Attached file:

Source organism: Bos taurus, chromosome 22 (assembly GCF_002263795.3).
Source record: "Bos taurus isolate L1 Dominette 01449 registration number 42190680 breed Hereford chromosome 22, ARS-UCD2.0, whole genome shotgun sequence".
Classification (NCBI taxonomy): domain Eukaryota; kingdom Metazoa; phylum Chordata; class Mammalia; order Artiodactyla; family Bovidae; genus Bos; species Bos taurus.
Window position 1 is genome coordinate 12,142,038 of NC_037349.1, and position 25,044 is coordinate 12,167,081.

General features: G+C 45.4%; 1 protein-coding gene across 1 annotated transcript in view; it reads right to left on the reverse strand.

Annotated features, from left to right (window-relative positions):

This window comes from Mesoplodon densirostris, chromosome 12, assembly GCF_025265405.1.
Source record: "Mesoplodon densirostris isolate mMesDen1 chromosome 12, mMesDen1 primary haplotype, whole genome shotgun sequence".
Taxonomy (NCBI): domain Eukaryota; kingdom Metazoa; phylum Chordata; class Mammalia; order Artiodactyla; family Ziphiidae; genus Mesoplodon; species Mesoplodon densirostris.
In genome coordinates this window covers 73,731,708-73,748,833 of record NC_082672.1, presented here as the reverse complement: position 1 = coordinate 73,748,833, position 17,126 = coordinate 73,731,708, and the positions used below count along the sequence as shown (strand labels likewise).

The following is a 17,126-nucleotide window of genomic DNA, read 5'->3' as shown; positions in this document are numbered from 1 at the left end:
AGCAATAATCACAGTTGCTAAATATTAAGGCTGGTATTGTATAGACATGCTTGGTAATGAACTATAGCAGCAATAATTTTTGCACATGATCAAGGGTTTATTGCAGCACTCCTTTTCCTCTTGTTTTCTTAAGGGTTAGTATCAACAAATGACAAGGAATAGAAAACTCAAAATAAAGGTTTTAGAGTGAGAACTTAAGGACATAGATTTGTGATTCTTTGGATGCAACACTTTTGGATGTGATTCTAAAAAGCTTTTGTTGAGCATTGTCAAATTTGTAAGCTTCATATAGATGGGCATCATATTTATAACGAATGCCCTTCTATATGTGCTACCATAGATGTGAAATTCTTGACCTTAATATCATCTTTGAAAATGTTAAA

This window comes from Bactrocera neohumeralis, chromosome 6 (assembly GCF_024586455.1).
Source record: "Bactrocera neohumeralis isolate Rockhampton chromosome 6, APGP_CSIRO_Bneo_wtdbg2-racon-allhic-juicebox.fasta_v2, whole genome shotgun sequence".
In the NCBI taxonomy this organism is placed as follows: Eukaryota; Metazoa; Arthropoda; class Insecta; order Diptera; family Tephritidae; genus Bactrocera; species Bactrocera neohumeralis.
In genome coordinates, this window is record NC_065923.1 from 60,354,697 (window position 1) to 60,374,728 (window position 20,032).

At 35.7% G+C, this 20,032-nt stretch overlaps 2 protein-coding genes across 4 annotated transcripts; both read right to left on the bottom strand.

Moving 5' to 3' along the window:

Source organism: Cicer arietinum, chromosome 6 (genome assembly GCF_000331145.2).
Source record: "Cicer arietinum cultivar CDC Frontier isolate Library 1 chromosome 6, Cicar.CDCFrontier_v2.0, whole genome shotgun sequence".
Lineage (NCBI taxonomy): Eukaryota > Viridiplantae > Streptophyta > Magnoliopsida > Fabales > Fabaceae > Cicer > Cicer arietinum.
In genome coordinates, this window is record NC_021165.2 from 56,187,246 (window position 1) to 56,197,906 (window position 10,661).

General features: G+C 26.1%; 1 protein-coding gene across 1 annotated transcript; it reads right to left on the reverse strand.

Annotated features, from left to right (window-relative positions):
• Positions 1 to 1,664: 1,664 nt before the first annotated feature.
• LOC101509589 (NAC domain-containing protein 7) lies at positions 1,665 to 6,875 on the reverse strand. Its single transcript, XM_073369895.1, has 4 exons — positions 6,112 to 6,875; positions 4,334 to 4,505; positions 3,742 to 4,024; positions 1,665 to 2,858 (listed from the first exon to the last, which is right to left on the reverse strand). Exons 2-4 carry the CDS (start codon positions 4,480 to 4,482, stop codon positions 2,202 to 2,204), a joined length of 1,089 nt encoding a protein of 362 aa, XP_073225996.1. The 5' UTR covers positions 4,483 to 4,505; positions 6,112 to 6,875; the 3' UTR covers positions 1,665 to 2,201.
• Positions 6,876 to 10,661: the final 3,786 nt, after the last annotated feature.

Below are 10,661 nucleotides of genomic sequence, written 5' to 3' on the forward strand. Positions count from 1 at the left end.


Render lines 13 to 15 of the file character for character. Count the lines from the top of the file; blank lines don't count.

This window comes from Bactrocera neohumeralis, chromosome 6 (assembly GCF_024586455.1).
Source record: "Bactrocera neohumeralis isolate Rockhampton chromosome 6, APGP_CSIRO_Bneo_wtdbg2-racon-allhic-juicebox.fasta_v2, whole genome shotgun sequence".
In the NCBI taxonomy this organism is placed as follows: Eukaryota; Metazoa; Arthropoda; class Insecta; order Diptera; family Tephritidae; genus Bactrocera; species Bactrocera neohumeralis.